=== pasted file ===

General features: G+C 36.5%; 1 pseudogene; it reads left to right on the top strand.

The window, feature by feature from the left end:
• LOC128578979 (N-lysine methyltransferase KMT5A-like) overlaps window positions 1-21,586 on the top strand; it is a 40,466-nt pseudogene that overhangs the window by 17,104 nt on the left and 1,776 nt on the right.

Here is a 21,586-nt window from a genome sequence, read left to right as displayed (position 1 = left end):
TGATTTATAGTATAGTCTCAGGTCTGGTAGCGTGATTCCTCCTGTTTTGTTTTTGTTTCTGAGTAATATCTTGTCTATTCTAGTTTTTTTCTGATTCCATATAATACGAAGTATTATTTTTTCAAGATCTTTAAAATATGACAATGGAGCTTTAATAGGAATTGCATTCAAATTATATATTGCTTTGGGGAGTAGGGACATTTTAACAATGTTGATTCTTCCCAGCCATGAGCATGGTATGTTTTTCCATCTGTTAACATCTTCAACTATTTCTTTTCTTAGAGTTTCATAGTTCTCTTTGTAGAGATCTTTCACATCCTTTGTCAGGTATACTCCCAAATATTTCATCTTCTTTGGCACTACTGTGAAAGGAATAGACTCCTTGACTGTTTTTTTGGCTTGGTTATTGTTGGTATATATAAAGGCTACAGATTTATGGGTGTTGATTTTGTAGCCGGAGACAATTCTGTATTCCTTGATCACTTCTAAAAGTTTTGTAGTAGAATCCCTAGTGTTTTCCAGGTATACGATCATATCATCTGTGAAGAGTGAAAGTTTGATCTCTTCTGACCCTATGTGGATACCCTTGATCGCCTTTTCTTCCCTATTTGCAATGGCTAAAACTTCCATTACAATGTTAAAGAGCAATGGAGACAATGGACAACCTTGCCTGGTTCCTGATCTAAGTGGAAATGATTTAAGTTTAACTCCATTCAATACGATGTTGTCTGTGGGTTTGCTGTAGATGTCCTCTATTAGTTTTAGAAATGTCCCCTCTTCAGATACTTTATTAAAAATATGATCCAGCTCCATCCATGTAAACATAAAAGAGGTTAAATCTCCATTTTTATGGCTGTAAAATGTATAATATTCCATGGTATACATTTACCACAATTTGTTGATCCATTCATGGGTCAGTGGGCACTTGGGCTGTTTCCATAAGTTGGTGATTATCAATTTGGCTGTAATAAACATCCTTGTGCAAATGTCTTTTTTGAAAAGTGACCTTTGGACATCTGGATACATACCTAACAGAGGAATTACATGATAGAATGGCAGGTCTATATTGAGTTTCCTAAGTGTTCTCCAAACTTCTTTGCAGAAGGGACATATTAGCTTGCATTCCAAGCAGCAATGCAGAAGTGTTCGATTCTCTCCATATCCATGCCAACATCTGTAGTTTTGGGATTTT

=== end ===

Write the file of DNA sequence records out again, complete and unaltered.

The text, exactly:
General features: G+C 36.5%; 1 pseudogene; it reads left to right on the top strand.

The window, feature by feature from the left end:
• LOC128578979 (N-lysine methyltransferase KMT5A-like) overlaps window positions 1-21,586 on the top strand; it is a 40,466-nt pseudogene that overhangs the window by 17,104 nt on the left and 1,776 nt on the right.

Here is a 21,586-nt window from a genome sequence, read left to right as displayed (position 1 = left end):
TGATTTATAGTATAGTCTCAGGTCTGGTAGCGTGATTCCTCCTGTTTTGTTTTTGTTTCTGAGTAATATCTTGTCTATTCTAGTTTTTTTCTGATTCCATATAATACGAAGTATTATTTTTTCAAGATCTTTAAAATATGACAATGGAGCTTTAATAGGAATTGCATTCAAATTATATATTGCTTTGGGGAGTAGGGACATTTTAACAATGTTGATTCTTCCCAGCCATGAGCATGGTATGTTTTTCCATCTGTTAACATCTTCAACTATTTCTTTTCTTAGAGTTTCATAGTTCTCTTTGTAGAGATCTTTCACATCCTTTGTCAGGTATACTCCCAAATATTTCATCTTCTTTGGCACTACTGTGAAAGGAATAGACTCCTTGACTGTTTTTTTGGCTTGGTTATTGTTGGTATATATAAAGGCTACAGATTTATGGGTGTTGATTTTGTAGCCGGAGACAATTCTGTATTCCTTGATCACTTCTAAAAGTTTTGTAGTAGAATCCCTAGTGTTTTCCAGGTATACGATCATATCATCTGTGAAGAGTGAAAGTTTGATCTCTTCTGACCCTATGTGGATACCCTTGATCGCCTTTTCTTCCCTATTTGCAATGGCTAAAACTTCCATTACAATGTTAAAGAGCAATGGAGACAATGGACAACCTTGCCTGGTTCCTGATCTAAGTGGAAATGATTTAAGTTTAACTCCATTCAATACGATGTTGTCTGTGGGTTTGCTGTAGATGTCCTCTATTAGTTTTAGAAATGTCCCCTCTTCAGATACTTTATTAAAAATATGATCCAGCTCCATCCATGTAAACATAAAAGAGGTTAAATCTCCATTTTTATGGCTGTAAAATGTATAATATTCCATGGTATACATTTACCACAATTTGTTGATCCATTCATGGGTCAGTGGGCACTTGGGCTGTTTCCATAAGTTGGTGATTATCAATTTGGCTGTAATAAACATCCTTGTGCAAATGTCTTTTTTGAAAAGTGACCTTTGGACATCTGGATACATACCTAACAGAGGAATTACATGATAGAATGGCAGGTCTATATTGAGTTTCCTAAGTGTTCTCCAAACTTCTTTGCAGAAGGGACATATTAGCTTGCATTCCAAGCAGCAATGCAGAAGTGTTCGATTCTCTCCATATCCATGCCAACATCTGTAGTTTTGGGATTTT